An Australian-first streambank stabilisation project on the Fitzroy River will reduce sediment flow into the Great Barrier Reef during future flooding events.
An Australian-first streambank stabilisation project on the Fitzroy River will reduce sediment flow into the Great Barrier Reef during future flooding events.

Australia-first stabilisation project on massive scale

AN Australian-first streambank stabilisation project on the Fitzroy River aimed at reducing sediment flow into the Great Barrier Reef during future flooding events is complete.

The $1.8 million project, delivered by Fitzroy Basin Association, was funded by the federal and state governments under the Natural Disaster Relief and Recovery Arrangements.

The need for such a project was identified in the wake of 2017's Severe Tropical Cyclone Debbie.

A 1.2km stretch of the Fitzroy River at Yaamba was prioritised by engineers as the site that would have the greatest long-term impact on reduction of sediment flow.

Misko Ivezich, environmental engineer from Alluvium Consulting oversaw the design and was confident the newly-established stabilisation infrastructure would fulfil its sediment reduction role and withstand another major flooding event if one were to occur.

Cameron Dick, Minister responsible for the Queensland Reconstruction Authority, said Cyclone Debbie's impact on the riverbank was substantial.

An Australian-first streambank stabilisation project on the Fitzroy River will reduce sediment flow into the Great Barrier Reef during future flooding events.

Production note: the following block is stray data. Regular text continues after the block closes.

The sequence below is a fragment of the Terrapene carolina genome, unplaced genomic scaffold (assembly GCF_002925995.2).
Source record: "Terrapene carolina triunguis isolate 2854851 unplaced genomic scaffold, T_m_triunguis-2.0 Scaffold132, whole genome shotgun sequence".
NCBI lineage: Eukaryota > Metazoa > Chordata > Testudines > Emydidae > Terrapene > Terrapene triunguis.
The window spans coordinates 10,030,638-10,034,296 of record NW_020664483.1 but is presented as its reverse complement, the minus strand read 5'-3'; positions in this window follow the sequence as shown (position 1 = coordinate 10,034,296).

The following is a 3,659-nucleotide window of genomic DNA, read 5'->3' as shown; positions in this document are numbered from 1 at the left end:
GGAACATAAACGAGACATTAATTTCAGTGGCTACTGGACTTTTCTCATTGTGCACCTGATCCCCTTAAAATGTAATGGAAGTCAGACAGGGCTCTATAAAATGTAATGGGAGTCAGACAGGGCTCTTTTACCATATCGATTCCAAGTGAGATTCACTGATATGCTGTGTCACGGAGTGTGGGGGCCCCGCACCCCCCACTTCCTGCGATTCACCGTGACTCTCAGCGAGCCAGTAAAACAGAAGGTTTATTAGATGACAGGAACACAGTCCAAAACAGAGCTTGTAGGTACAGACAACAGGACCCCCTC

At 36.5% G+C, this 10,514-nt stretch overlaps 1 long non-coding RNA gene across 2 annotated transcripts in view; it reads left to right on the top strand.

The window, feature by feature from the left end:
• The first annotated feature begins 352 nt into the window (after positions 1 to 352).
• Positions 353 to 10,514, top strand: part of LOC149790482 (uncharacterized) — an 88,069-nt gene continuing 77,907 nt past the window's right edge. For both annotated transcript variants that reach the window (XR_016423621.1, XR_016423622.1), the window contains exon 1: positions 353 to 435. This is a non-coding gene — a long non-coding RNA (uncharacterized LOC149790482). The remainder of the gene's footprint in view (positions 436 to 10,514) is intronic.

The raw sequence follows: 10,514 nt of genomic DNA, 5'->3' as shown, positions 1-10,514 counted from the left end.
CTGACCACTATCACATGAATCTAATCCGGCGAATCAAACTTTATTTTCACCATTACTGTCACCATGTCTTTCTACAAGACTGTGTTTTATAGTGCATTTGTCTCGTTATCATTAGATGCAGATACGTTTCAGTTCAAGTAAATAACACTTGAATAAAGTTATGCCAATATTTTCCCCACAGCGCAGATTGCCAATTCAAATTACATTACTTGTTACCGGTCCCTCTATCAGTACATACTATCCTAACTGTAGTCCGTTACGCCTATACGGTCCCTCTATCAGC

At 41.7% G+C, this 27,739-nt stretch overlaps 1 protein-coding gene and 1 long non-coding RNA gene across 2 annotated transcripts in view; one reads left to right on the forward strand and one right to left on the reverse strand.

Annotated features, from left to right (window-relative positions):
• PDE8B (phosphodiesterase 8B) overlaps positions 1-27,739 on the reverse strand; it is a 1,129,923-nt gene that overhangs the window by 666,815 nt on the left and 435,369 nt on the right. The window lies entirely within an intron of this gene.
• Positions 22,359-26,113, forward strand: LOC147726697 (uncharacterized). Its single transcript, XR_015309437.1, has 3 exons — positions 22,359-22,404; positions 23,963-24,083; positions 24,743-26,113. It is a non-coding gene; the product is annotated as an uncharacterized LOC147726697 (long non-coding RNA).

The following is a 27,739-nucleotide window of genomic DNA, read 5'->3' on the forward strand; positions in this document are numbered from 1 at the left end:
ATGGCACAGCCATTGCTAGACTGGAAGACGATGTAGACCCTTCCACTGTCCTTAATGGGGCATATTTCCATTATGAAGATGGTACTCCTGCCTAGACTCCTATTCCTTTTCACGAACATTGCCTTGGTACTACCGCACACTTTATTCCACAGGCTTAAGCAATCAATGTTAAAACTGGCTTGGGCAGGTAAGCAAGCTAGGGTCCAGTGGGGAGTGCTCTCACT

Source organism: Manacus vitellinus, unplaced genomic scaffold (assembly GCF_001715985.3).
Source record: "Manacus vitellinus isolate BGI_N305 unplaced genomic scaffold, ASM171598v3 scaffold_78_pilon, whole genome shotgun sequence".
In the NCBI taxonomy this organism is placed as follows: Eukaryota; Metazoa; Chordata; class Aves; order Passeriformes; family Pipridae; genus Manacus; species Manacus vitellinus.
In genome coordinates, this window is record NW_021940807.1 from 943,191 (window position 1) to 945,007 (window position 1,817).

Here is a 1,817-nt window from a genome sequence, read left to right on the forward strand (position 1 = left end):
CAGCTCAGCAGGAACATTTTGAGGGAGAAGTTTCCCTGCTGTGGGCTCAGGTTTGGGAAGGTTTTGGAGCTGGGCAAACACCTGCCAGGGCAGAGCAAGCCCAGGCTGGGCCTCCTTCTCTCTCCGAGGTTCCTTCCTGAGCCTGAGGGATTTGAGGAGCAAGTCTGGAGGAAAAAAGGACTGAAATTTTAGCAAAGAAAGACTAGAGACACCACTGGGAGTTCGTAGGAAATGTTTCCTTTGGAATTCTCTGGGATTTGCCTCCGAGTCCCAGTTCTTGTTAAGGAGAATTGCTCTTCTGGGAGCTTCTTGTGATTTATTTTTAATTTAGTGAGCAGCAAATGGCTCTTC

An Australian-first streambank stabilisation project on the Fitzroy River will reduce sediment flow into the Great Barrier Reef during future flooding events.

"The riverbank retreated approximately 20 metres, mobilising 266,000 tonnes of sediment into the waterway," Mr Dick said.

"It is estimated this project will save 90,000 tonnes of sediment from entering the river system with long-term benefits to not only the local waterways but also to the health of the iconic Great Barrier Reef."

Aerial surveys of the Fitzroy River following Cyclone Debbie identified Yaamba site as needing urgent repair.

FBA chief executive Elyse Riethmuller said historical records showed the Fitzroy River site had been in a retreating pattern for many decades, amounting to almost 350 metres lost since 1952.

"The most concerning element of this site was a distinct loss of natural vegetation along the riverbank, which is a vital natural barrier in avoiding erosion," she said.

"Without intervention, erosion would continue to accelerate, with modelling predicting that eventually, the river would have cut a new path across farmland, resulting in run off that would've deposited millions of tonnes of sediment into our waterways."

Misko Ivezich Environmental Engineer, Alluvium Consulting and Elyse Riethmuller Chief Executive Officer, Fitzroy Basin Association Inc. on the banks of the Fitzroy River to celebrate the completion of Australias largest riverbank restoration project to date.
Misko Ivezich Environmental Engineer, Alluvium Consulting and Elyse Riethmuller Chief Executive Officer, Fitzroy Basin Association Inc. on the banks of the Fitzroy River to celebrate the completion of Australias largest riverbank restoration project to date.

"The project relied heavily on partnerships with landholders, allowing local contractors onto private property throughout civil works, including excavation, bank creation, installation of pile fields and rock protection.

"In exchange, the project will protect the property from an ongoing loss of productive agricultural land."

The project created 12 full-time jobs in the region, and a collaboration with Rockhampton Regional Council and Livingstone Shire Council saw more than 75,000 native trees supplied to FBA to further stabilise the banks during the six-month project.

"The results will endure beyond our lifetime, protecting our natural assets and downstream communities for many generations to come."